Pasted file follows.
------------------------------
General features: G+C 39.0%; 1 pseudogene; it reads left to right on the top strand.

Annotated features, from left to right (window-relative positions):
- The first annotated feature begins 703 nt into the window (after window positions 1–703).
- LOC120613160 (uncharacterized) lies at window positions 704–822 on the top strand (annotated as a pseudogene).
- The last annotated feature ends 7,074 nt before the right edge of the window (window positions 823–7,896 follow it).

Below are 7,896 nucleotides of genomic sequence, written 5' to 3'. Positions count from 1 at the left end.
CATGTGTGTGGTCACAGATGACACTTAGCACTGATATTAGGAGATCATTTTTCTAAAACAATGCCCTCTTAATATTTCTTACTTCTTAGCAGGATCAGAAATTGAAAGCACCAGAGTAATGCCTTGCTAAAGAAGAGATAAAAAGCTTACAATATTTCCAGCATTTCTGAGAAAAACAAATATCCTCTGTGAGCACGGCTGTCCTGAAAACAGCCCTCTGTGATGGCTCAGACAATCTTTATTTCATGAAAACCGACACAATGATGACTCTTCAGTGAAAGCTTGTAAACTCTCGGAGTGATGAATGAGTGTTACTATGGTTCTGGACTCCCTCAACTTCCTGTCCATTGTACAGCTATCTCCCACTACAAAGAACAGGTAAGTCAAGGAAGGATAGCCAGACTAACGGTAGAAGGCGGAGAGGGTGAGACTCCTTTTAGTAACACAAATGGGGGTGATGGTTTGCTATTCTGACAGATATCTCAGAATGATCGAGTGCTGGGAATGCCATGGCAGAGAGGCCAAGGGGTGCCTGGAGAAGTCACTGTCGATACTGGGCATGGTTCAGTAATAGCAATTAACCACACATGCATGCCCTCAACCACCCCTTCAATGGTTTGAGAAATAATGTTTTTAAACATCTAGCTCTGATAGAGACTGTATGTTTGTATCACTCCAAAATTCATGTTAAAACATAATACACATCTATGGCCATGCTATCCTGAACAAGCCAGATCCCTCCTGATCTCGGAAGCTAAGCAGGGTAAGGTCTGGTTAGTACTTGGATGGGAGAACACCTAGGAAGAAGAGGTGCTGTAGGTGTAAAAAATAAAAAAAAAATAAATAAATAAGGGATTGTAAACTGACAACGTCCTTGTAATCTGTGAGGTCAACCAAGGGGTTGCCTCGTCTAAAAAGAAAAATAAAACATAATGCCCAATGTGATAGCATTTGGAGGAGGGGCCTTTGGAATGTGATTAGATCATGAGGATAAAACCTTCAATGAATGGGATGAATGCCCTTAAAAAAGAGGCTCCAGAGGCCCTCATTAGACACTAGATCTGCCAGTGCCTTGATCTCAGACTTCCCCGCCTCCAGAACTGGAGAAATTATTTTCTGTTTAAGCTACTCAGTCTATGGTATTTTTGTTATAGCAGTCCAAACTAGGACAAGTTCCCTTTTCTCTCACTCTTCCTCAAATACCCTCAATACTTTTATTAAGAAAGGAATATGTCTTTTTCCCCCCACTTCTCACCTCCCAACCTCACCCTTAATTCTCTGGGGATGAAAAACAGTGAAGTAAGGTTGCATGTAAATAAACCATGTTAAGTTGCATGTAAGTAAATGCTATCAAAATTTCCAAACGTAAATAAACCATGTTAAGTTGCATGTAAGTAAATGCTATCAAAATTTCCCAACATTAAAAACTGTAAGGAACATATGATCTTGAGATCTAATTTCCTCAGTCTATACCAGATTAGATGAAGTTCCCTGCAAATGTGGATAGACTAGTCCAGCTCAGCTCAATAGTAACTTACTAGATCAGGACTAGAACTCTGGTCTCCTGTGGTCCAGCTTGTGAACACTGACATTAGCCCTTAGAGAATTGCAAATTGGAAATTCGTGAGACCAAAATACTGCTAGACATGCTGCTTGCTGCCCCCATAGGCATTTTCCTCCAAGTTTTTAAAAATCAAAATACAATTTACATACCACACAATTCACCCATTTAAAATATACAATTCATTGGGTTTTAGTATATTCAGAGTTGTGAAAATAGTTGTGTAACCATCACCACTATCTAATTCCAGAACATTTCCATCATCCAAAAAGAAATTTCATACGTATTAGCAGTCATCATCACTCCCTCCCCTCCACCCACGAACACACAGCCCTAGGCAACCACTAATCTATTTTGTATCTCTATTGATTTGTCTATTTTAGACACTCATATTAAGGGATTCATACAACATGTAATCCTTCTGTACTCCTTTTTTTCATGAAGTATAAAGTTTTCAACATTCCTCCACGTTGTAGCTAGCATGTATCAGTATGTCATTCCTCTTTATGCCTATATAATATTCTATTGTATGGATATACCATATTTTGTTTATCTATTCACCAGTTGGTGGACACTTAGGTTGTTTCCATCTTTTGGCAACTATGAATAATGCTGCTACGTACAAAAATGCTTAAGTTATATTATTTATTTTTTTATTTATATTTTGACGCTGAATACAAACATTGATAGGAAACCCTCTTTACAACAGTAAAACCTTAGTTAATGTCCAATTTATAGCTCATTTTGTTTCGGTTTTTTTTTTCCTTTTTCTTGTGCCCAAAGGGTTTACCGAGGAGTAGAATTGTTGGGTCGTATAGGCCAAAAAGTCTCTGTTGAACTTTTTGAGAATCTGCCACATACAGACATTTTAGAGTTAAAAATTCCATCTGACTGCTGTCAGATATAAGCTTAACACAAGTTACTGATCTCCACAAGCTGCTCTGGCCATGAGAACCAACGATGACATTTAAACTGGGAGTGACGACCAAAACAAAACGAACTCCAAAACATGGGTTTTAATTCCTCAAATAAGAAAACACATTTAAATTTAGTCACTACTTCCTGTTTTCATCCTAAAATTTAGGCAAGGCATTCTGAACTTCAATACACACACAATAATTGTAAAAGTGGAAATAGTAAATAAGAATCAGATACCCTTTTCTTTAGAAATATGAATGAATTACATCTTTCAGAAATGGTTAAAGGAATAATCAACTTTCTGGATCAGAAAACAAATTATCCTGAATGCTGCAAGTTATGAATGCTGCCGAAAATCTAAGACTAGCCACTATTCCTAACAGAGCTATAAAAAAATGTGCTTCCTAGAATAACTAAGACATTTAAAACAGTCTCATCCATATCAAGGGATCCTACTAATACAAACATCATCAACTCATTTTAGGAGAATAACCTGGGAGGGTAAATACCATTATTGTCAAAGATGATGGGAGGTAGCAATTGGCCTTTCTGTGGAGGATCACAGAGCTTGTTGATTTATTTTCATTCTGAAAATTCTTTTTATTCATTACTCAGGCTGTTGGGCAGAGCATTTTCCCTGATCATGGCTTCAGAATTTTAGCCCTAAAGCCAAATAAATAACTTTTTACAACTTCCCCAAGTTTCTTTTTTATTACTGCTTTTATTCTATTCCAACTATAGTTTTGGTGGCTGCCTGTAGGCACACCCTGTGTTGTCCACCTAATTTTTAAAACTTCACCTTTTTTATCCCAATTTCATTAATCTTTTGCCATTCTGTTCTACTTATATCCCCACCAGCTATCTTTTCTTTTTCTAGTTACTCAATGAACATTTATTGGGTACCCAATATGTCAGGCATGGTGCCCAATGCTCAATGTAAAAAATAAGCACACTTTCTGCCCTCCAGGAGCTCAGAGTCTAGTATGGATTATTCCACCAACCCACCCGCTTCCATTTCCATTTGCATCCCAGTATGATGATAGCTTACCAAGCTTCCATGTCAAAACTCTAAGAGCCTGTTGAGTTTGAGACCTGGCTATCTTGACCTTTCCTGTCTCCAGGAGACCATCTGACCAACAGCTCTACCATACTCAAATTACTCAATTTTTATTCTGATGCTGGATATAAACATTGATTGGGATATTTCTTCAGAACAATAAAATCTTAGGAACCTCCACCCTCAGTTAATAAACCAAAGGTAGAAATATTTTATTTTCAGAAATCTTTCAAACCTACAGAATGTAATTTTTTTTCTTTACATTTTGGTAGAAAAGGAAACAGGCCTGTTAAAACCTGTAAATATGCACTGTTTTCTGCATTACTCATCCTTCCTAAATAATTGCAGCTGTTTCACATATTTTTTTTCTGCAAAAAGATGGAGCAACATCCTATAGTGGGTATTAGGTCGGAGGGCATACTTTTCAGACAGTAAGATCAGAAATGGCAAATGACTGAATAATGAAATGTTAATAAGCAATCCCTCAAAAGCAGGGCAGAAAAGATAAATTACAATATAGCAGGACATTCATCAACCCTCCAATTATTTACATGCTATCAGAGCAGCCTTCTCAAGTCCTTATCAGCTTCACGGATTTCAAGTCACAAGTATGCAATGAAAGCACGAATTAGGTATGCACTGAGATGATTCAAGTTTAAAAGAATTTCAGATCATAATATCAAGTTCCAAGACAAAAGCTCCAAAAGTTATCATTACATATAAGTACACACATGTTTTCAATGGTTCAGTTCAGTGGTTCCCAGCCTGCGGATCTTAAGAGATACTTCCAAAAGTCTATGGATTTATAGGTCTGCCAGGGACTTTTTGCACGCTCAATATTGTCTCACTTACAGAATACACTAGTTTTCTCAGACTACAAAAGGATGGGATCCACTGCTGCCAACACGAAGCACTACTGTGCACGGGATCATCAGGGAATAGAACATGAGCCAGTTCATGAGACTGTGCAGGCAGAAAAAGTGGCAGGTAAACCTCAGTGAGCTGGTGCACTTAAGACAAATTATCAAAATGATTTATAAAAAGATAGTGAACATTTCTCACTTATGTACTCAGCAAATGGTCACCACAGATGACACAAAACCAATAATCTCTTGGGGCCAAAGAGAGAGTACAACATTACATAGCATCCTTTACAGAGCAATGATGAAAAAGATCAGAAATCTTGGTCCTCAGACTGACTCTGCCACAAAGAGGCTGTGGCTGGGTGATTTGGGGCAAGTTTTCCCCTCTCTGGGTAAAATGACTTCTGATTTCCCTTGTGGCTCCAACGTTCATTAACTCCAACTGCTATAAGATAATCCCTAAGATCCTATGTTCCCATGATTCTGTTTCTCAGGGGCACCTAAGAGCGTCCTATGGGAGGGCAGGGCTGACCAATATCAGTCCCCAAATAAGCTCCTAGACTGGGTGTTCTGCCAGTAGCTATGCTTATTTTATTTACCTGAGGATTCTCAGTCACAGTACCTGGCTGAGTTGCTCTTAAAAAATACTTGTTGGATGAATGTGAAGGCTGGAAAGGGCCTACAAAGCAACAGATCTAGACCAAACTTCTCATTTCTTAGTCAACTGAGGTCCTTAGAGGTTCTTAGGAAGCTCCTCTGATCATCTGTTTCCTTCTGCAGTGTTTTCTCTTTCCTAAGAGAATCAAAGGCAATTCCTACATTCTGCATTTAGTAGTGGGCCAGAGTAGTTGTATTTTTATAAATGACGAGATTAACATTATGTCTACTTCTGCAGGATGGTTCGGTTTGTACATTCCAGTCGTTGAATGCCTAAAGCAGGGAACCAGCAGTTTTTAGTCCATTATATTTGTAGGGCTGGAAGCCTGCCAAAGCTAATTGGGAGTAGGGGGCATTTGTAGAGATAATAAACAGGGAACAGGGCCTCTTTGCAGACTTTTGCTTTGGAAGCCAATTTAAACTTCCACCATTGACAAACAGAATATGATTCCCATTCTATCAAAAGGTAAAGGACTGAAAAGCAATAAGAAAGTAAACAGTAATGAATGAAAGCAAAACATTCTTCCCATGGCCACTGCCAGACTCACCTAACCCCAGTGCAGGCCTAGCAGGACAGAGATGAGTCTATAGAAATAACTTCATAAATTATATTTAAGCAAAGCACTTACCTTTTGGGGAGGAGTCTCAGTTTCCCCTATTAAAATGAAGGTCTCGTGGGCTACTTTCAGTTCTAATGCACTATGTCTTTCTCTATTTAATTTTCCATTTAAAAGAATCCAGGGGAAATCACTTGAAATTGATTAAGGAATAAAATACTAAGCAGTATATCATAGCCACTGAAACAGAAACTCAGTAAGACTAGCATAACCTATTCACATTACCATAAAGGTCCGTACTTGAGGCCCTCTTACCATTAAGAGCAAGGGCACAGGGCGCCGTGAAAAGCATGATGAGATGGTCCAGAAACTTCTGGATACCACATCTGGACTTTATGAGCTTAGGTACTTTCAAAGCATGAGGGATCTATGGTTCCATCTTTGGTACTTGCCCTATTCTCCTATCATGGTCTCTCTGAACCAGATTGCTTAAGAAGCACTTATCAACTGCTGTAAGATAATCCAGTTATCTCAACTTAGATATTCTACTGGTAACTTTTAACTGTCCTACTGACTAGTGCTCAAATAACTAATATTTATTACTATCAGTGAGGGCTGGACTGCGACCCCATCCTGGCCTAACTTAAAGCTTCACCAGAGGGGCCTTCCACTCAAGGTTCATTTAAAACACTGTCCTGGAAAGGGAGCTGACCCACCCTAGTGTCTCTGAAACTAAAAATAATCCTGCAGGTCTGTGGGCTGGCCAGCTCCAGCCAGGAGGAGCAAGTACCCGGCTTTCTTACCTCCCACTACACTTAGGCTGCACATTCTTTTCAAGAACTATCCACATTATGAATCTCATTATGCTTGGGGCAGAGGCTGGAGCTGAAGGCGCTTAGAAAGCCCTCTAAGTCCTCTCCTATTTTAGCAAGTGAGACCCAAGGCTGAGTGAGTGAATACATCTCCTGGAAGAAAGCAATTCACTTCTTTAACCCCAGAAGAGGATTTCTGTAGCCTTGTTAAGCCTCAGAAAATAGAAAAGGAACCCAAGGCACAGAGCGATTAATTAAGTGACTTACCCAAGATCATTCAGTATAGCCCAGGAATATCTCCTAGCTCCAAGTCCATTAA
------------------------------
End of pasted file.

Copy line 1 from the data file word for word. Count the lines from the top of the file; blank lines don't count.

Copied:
General features: G+C 39.0%; 1 pseudogene; it reads left to right on the top strand.